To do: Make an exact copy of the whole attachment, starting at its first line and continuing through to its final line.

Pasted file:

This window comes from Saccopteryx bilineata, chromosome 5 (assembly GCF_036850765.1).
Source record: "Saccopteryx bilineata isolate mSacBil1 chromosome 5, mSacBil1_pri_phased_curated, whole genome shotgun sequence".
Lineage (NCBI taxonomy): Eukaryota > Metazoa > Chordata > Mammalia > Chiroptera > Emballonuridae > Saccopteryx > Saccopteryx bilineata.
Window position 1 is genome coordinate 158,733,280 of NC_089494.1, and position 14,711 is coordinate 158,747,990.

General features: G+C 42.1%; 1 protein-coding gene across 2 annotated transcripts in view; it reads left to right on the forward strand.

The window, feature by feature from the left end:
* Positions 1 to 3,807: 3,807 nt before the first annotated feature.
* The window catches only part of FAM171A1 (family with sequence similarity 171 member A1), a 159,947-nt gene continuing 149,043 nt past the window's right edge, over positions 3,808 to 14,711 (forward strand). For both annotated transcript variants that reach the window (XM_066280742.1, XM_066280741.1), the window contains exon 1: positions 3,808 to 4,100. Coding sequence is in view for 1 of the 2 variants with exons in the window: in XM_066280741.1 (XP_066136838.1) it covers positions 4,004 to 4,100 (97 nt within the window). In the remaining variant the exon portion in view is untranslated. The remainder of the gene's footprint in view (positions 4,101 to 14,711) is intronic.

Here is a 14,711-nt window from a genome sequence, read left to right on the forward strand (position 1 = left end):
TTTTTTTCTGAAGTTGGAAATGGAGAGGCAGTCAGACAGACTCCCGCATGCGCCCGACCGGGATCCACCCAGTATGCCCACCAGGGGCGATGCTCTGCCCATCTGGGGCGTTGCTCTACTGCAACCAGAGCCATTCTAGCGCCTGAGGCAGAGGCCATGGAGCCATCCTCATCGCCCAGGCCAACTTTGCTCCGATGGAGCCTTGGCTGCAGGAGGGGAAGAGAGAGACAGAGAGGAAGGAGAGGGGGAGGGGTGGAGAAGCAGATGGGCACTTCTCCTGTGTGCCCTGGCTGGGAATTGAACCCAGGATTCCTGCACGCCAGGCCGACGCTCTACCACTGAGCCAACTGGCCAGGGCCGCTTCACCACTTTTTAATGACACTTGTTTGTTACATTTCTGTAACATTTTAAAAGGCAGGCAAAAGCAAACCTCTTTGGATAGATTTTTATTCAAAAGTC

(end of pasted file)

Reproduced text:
This window comes from Saccopteryx bilineata, chromosome 5 (assembly GCF_036850765.1).
Source record: "Saccopteryx bilineata isolate mSacBil1 chromosome 5, mSacBil1_pri_phased_curated, whole genome shotgun sequence".
Lineage (NCBI taxonomy): Eukaryota > Metazoa > Chordata > Mammalia > Chiroptera > Emballonuridae > Saccopteryx > Saccopteryx bilineata.
Window position 1 is genome coordinate 158,733,280 of NC_089494.1, and position 14,711 is coordinate 158,747,990.

General features: G+C 42.1%; 1 protein-coding gene across 2 annotated transcripts in view; it reads left to right on the forward strand.

The window, feature by feature from the left end:
* Positions 1 to 3,807: 3,807 nt before the first annotated feature.
* The window catches only part of FAM171A1 (family with sequence similarity 171 member A1), a 159,947-nt gene continuing 149,043 nt past the window's right edge, over positions 3,808 to 14,711 (forward strand). For both annotated transcript variants that reach the window (XM_066280742.1, XM_066280741.1), the window contains exon 1: positions 3,808 to 4,100. Coding sequence is in view for 1 of the 2 variants with exons in the window: in XM_066280741.1 (XP_066136838.1) it covers positions 4,004 to 4,100 (97 nt within the window). In the remaining variant the exon portion in view is untranslated. The remainder of the gene's footprint in view (positions 4,101 to 14,711) is intronic.

Here is a 14,711-nt window from a genome sequence, read left to right on the forward strand (position 1 = left end):
TTTTTTTCTGAAGTTGGAAATGGAGAGGCAGTCAGACAGACTCCCGCATGCGCCCGACCGGGATCCACCCAGTATGCCCACCAGGGGCGATGCTCTGCCCATCTGGGGCGTTGCTCTACTGCAACCAGAGCCATTCTAGCGCCTGAGGCAGAGGCCATGGAGCCATCCTCATCGCCCAGGCCAACTTTGCTCCGATGGAGCCTTGGCTGCAGGAGGGGAAGAGAGAGACAGAGAGGAAGGAGAGGGGGAGGGGTGGAGAAGCAGATGGGCACTTCTCCTGTGTGCCCTGGCTGGGAATTGAACCCAGGATTCCTGCACGCCAGGCCGACGCTCTACCACTGAGCCAACTGGCCAGGGCCGCTTCACCACTTTTTAATGACACTTGTTTGTTACATTTCTGTAACATTTTAAAAGGCAGGCAAAAGCAAACCTCTTTGGATAGATTTTTATTCAAAAGTC